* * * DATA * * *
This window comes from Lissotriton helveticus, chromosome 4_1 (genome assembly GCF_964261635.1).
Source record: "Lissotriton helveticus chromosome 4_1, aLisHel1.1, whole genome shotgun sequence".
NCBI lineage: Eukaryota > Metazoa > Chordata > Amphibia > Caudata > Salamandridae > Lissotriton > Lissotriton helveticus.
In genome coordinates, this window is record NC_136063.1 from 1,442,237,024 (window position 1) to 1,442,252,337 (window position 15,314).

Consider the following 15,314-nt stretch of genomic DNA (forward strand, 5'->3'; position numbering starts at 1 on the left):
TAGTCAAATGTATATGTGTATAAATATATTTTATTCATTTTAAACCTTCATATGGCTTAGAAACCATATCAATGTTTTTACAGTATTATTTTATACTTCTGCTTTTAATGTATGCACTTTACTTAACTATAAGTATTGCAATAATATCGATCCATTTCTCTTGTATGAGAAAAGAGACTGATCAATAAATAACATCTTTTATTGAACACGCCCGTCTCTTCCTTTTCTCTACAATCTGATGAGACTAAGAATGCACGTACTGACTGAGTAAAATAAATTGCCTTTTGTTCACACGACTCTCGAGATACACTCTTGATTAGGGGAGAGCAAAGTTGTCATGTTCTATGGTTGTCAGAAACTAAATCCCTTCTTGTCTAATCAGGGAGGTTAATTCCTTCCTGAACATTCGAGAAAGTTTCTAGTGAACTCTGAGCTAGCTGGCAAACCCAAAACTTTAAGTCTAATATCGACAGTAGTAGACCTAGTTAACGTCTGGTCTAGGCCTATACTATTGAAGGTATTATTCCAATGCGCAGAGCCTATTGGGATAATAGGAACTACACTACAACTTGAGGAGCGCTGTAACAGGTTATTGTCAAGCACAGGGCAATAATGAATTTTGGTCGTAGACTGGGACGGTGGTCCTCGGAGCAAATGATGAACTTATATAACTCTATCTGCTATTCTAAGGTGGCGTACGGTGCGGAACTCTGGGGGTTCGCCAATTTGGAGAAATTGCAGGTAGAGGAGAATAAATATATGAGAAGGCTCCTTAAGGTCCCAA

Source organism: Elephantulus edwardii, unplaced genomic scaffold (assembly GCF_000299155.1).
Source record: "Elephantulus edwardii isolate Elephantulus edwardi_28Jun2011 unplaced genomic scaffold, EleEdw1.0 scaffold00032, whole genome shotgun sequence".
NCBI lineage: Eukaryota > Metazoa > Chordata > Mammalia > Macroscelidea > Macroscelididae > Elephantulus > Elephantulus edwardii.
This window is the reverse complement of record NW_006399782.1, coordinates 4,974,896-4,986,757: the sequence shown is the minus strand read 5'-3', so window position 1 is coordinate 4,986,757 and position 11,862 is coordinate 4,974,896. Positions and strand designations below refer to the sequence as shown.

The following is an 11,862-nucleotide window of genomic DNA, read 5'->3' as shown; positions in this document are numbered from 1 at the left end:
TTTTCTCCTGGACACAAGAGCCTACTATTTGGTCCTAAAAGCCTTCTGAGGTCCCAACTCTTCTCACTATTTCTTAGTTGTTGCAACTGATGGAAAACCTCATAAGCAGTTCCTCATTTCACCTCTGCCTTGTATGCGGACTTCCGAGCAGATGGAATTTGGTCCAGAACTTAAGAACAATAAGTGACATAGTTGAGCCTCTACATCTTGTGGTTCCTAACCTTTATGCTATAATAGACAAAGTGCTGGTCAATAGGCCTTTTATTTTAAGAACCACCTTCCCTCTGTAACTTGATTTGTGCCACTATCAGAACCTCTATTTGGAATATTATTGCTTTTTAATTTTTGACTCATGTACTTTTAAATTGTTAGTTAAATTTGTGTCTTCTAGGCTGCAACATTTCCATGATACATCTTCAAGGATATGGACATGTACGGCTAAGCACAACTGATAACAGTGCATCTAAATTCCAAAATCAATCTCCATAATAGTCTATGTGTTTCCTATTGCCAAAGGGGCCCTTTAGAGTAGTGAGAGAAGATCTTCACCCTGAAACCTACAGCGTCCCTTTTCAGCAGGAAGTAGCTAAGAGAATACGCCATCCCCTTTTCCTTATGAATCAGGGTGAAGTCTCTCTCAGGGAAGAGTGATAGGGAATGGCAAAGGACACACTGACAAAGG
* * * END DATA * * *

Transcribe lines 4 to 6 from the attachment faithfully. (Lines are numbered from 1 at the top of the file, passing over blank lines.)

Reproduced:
In genome coordinates, this window is record NC_136063.1 from 1,442,237,024 (window position 1) to 1,442,252,337 (window position 15,314).

Consider the following 15,314-nt stretch of genomic DNA (forward strand, 5'->3'; position numbering starts at 1 on the left):
TAGTCAAATGTATATGTGTATAAATATATTTTATTCATTTTAAACCTTCATATGGCTTAGAAACCATATCAATGTTTTTACAGTATTATTTTATACTTCTGCTTTTAATGTATGCACTTTACTTAACTATAAGTATTGCAATAATATCGATCCATTTCTCTTGTATGAGAAAAGAGACTGATCAATAAATAACATCTTTTATTGAACACGCCCGTCTCTTCCTTTTCTCTACAATCTGATGAGACTAAGAATGCACGTACTGACTGAGTAAAATAAATTGCCTTTTGTTCACACGACTCTCGAGATACACTCTTGATTAGGGGAGAGCAAAGTTGTCATGTTCTATGGTTGTCAGAAACTAAATCCCTTCTTGTCTAATCAGGGAGGTTAATTCCTTCCTGAACATTCGAGAAAGTTTCTAGTGAACTCTGAGCTAGCTGGCAAACCCAAAACTTTAAGTCTAATATCGACAGTAGTAGACCTAGTTAACGTCTGGTCTAGGCCTATACTATTGAAGGTATTATTCCAATGCGCAGAGCCTATTGGGATAATAGGAACTACACTACAACTTGAGGAGCGCTGTAACAGGTTATTGTCAAGCACAGGGCAATAATGAATTTTGGTCGTAGACTGGGACGGTGGTCCTCGGAGCAAATGATGAACTTATATAACTCTATCTGCTATTCTAAGGTGGCGTACGGTGCGGAACTCTGGGGGTTCGCCAATTTGGAGAAATTGCAGGTAGAGGAGAATAAATATATGAGAAGGCTCCTTAAGGTCCCAA